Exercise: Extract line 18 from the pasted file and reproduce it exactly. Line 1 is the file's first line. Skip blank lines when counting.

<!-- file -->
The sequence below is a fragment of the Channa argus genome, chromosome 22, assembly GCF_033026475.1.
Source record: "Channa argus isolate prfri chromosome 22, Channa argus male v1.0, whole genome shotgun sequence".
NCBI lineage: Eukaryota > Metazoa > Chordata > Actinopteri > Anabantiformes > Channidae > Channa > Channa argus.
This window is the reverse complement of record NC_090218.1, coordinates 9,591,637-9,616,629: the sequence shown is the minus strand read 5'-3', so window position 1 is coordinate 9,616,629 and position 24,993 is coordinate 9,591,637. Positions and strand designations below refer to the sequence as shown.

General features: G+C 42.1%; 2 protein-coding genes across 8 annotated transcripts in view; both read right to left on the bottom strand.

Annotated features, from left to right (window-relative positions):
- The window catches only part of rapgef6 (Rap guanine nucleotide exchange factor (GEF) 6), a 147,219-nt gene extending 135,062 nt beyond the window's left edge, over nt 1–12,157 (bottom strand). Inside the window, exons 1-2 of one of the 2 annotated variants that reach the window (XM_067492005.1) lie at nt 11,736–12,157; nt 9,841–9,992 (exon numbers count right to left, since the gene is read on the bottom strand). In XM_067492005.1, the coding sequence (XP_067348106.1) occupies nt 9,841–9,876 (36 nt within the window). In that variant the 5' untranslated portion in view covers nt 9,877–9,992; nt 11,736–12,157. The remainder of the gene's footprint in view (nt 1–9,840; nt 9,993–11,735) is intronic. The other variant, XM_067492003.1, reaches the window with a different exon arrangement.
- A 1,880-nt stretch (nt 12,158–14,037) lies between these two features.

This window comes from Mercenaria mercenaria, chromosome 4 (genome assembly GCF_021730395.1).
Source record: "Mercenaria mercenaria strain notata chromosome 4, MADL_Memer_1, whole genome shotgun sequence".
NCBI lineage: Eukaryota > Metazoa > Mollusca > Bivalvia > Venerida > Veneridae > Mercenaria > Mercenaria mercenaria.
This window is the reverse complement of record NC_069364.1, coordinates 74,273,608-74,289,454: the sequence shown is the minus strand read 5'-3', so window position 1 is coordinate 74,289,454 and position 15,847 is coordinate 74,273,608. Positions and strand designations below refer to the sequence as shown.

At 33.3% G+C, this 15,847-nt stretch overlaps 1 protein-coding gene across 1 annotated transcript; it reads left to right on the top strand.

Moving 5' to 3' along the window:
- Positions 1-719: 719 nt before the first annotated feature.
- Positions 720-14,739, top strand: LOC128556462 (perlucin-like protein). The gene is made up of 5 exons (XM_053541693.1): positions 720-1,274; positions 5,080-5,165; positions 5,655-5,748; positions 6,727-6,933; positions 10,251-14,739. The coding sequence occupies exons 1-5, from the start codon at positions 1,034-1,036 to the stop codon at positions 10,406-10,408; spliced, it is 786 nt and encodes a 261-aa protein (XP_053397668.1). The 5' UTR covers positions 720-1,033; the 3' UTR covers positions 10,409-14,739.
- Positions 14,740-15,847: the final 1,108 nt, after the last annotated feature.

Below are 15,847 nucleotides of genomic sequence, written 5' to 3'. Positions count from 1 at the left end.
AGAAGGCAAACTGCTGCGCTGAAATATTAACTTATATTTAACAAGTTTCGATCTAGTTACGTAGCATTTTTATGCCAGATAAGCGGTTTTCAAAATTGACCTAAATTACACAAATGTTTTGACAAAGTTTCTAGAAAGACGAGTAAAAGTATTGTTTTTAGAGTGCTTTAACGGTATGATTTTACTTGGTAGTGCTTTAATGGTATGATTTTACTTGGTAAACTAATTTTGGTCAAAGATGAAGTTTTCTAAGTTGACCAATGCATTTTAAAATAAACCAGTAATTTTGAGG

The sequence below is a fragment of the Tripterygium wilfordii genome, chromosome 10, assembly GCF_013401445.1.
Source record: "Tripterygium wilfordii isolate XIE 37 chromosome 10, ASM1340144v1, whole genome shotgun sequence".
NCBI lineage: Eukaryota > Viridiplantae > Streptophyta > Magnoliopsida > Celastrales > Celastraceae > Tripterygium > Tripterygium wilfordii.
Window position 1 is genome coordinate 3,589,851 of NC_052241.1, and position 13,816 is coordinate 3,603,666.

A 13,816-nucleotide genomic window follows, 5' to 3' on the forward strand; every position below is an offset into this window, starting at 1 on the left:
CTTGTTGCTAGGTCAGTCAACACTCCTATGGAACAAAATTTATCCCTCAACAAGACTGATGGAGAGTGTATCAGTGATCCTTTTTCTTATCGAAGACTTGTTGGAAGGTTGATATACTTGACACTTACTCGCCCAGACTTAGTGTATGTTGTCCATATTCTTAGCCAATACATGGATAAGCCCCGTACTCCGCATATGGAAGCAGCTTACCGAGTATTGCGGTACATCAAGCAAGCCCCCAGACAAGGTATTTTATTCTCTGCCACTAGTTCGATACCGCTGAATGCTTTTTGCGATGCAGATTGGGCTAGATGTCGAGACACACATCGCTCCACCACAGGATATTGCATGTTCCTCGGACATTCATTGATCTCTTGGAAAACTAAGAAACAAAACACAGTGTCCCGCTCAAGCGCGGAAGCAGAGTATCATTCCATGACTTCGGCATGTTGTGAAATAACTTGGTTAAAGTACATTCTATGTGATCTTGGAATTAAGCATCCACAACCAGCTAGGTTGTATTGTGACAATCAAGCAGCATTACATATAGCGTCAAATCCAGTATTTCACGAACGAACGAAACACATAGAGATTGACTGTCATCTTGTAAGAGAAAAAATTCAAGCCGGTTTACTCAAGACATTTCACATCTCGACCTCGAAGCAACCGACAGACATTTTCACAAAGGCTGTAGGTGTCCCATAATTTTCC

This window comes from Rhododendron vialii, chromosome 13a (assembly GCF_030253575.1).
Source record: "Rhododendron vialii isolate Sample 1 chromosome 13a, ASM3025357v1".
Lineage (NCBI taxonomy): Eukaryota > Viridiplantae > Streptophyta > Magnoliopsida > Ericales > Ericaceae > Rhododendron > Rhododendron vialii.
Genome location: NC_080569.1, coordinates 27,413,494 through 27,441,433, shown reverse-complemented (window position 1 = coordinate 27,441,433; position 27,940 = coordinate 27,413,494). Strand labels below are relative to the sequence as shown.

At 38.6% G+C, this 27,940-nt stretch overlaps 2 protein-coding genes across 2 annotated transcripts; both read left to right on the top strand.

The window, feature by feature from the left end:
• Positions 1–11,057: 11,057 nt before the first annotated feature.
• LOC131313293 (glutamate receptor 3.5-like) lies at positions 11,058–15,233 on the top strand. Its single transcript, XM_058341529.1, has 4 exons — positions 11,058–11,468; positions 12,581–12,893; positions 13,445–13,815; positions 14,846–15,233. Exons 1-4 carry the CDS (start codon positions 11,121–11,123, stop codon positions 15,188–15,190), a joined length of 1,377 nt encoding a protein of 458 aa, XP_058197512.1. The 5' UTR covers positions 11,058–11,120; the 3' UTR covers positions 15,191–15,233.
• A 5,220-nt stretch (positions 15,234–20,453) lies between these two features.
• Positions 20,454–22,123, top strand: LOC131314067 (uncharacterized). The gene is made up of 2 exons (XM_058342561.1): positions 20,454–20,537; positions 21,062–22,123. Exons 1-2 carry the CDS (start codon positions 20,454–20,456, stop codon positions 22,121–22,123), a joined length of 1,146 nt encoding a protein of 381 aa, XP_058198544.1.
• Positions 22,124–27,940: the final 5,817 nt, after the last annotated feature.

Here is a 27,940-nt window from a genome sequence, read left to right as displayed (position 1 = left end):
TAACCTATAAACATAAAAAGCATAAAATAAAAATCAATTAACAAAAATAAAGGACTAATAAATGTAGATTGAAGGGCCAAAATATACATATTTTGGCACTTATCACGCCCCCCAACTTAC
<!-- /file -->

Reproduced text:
Below are 15,847 nucleotides of genomic sequence, written 5' to 3'. Positions count from 1 at the left end.